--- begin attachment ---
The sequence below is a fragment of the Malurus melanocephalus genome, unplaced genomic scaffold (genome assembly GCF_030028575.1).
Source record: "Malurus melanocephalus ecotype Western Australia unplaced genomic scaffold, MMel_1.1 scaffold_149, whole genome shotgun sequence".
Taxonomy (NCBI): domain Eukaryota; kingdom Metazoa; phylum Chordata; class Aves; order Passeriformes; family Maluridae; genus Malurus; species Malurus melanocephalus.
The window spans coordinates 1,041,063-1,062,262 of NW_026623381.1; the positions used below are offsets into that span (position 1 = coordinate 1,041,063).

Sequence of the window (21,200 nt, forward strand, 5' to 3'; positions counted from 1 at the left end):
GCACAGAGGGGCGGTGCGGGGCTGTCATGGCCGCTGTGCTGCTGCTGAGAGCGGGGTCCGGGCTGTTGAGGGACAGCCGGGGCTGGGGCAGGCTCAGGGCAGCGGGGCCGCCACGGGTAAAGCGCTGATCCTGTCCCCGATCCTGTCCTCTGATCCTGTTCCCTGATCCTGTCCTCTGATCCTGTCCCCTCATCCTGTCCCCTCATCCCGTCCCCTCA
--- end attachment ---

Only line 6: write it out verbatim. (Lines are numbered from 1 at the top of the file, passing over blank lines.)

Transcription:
GCACAGAGGGGCGGTGCGGGGCTGTCATGGCCGCTGTGCTGCTGCTGAGAGCGGGGTCCGGGCTGTTGAGGGACAGCCGGGGCTGGGGCAGGCTCAGGGCAGCGGGGCCGCCACGGGTAAAGCGCTGATCCTGTCCCCGATCCTGTCCTCTGATCCTGTTCCCTGATCCTGTCCTCTGATCCTGTCCCCTCATCCTGTCCCCTCATCCCGTCCCCTCA